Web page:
A “hot LZ” refers to a hot landing zone, where incoming choppers have to watch out for unfriendly fire. But lately, it seems it also means pretty much wherever the U.S. wages war: the conflicts in Afghanistan and Iraq have been fought in exceedingly warm nations, where summertime temperatures routinely top 100 degrees.
That led to tens of thousands of shrink-wrapped pallets of bottled water being air-lifted into remote forward operating bases, where potable water didn’t exist.
But what good is such water if it’s…hot?
That’s why the Army is exploring what it calls “organic” ice-making machines for those FOBs. Ice can be used to cool water and foodstuffs, not to mention humans.
The Army’s Natick Soldier Systems Center “is interested in understanding the currently available capabilities that could enhance the bagged ice need sustainability of remote operating bases engaged in combat operations,” the service says in a new solicitation seeking more information on the feasibility of such gear.
It all goes back to being, frankly, where you are not wanted, as the solicitation makes clear:
The remote locations of base camps create significant challenges for logistics support of combat operations, in particular bagged ice production. These base camps are heavily dependent on large, long-distance truck convoys whose cargo is dominated by water and bulk fuel. Convoy routes through unsecured areas are frequently hazardous, and transport is always expensive. PM FSS [Project Manager Force Sustainment Systems] is in the process of initiating dramatic steps toward rapidly improving the logistics support required to establish and operate base camps. Information received from this RFI may be used to help identify technical solutions suitable for rapidly enhancing ice making capability at base camp operations.
The Army wants refrigeration gear that can produce 3,600 pounds – nearly two tons – of ice per day. That should be enough to support 900 troops. “The current concepts of use for these Ice Making Systems will be for extended periods of time are to replace convoy provided ice supply in operational theaters when deployments,” the Army says, in its unique contractly style. “Primary functional uses of these systems will be as ice production systems to automatically produce the ice and deliver in sealed bag.”
Here’s some of what the Army is looking for:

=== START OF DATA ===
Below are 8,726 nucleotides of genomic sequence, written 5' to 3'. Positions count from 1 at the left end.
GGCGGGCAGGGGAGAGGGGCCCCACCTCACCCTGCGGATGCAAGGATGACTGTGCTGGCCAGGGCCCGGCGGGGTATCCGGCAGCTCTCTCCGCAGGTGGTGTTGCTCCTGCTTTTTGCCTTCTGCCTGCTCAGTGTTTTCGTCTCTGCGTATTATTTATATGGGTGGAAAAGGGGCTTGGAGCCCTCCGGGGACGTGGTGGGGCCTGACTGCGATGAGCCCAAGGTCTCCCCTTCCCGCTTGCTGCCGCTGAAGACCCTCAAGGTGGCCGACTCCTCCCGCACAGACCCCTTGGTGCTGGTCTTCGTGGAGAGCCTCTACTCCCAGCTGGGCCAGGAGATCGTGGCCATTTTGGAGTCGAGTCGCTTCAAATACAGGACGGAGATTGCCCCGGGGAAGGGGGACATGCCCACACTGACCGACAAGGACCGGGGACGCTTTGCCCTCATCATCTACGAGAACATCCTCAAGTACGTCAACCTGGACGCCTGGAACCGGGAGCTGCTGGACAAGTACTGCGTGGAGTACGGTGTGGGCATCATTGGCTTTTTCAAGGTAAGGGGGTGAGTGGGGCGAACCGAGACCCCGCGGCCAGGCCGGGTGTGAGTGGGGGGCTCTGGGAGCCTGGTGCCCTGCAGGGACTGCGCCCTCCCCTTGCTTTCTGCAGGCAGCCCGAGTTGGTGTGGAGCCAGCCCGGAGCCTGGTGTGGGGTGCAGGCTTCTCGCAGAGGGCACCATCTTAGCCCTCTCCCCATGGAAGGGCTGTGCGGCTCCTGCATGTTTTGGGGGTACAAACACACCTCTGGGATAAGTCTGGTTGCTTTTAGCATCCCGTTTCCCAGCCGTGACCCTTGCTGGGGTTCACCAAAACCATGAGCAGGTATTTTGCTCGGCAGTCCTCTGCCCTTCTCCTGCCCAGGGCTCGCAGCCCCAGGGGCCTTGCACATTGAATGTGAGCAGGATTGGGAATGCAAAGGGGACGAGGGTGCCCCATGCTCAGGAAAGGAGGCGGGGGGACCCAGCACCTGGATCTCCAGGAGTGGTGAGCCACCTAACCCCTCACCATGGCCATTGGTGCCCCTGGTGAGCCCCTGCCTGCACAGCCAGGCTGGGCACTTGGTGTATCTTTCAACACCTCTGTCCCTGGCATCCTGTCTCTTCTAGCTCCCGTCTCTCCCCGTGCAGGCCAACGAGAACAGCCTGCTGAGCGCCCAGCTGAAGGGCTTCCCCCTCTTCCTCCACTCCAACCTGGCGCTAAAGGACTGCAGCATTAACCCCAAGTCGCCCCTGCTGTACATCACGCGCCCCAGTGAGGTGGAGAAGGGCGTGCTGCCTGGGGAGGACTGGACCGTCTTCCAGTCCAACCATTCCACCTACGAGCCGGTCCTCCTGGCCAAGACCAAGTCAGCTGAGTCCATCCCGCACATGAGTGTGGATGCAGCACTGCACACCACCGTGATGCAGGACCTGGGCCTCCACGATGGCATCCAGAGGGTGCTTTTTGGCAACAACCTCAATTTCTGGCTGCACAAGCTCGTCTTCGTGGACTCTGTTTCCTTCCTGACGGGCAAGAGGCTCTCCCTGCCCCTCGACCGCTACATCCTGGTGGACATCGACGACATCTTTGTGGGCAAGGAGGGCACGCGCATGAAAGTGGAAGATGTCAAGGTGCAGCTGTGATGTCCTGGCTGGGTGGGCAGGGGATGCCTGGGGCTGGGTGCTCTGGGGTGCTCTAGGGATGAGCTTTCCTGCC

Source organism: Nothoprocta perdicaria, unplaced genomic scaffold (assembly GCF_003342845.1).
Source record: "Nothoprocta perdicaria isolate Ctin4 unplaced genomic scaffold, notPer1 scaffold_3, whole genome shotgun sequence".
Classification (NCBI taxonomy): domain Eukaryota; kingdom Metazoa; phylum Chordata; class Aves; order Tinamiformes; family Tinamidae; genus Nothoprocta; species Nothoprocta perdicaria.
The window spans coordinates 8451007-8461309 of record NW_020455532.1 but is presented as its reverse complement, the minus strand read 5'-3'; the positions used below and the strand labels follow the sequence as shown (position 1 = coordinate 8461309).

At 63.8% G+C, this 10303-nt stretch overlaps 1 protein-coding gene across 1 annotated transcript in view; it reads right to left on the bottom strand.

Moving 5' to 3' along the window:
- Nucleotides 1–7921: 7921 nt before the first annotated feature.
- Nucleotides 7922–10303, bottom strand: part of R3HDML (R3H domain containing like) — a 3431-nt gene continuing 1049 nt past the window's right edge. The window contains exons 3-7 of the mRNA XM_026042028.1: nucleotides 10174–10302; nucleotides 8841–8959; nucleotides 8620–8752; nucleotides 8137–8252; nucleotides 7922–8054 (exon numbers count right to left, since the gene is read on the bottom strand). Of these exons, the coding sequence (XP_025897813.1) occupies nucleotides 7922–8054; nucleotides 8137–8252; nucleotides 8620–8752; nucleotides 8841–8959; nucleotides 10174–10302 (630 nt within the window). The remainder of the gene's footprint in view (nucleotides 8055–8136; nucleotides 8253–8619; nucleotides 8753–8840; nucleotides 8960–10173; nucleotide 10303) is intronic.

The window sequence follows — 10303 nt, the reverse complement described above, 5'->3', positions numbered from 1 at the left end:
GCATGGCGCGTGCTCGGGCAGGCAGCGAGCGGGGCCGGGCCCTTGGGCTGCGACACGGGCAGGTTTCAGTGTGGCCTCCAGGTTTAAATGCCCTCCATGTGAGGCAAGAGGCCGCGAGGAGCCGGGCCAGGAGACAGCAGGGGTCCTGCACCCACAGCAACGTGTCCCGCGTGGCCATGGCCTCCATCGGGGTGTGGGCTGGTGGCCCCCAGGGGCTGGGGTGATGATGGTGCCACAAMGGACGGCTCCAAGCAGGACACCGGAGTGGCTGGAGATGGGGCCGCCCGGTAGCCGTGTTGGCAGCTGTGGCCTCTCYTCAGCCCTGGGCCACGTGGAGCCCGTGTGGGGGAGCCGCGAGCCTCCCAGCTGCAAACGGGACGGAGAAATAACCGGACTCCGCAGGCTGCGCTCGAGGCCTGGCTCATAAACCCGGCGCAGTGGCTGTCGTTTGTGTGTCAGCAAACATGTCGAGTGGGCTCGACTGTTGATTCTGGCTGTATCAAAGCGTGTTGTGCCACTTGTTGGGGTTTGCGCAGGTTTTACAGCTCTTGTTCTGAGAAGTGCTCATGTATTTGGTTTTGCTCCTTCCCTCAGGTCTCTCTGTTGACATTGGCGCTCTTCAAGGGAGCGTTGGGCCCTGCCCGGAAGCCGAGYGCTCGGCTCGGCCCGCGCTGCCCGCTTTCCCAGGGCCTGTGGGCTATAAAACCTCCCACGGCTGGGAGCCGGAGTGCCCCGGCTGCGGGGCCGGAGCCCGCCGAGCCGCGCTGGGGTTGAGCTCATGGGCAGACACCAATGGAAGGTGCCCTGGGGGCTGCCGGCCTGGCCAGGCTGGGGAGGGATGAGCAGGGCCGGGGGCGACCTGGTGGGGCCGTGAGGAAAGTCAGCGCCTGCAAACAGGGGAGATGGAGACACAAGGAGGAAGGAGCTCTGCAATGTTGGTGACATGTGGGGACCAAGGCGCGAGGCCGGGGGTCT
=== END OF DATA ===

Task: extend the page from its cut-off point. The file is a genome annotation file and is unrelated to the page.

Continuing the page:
1. Ice Making Systems to produce 3,600 lbs Threshold / 7,200 lbs Objective of cubed, tube or nugget ice and bag ice in 10lb to 20lb sealed bags and store 1,200lbs at one time within system.
2. Provide a system capable of operating in operational environments up to 130 deg F.
3. Each Ice Making System shall have an ease of access for operational use with minimal operator input for the automated ice production capability.
4. Ice Making Systems capable of producing ice with inlet water temperatures ranges from 40F to 90F.
5. Systems able to accept commercial power or from a standard military generator set.
6. These systems must be able to withstand the durability and structural load demands of military systems to include extreme environmental conditions and rough handling.
7. These systems must be FDA, NSF and UL compliant/approved.
8. Ideally these ice making systems shall have the following:
a. Ability to interface with existing base camps infrastructure.
b. Collapsible to minimize transportation cube, allowing for assembly, disassembly, and re-assembly multiple times, with a minimum 10 years useful life.
c. In the International Standards Organization (ISO) transportation mode the Ice System shall meet the requirements for the following: all modes of transport, (marine, highway, rail, and fixed and rotary wing aircraft), stacking requirements of marine modes and dimensional requirements. Ideal transportation size (cube) and weight would allow commercial aircraft to be used to transport assets.
d. Capable of withstanding rough handling and inclement weather conditions (including snow loading) encountered in all transportation and storage modes. The system must be able to withstand storage temperatures of minus sixty (60) degrees Fahrenheit (F) to plus one hundred forty (140) degrees F.
e. Capable of being handled by local material handling equipment (MHE) as well as container handling equipment.
f. External surfaces will be corrosion resistant and be capable of decontamination by standard military procedures.
g. Able to be erected on semi-prepared surfaces (cleared and basically level) and self-leveling is desired. Ice System may be placed on foot pads, concrete blocks, footers, beams/rails, head wall or its pedestals.
Frankly, all this could be avoided if the U.S. would limit itself to invading only nations with pre-existing 7-Elevens.
The Army is encouraging potential suppliers to respond promptly. “Information received may ultimately result in requests for equipment manufacturers to demonstrate their ice production capabilities at no cost or risk to the Government as early as May 2013,” it says.
Apparently, Iran can get pretty hot, too.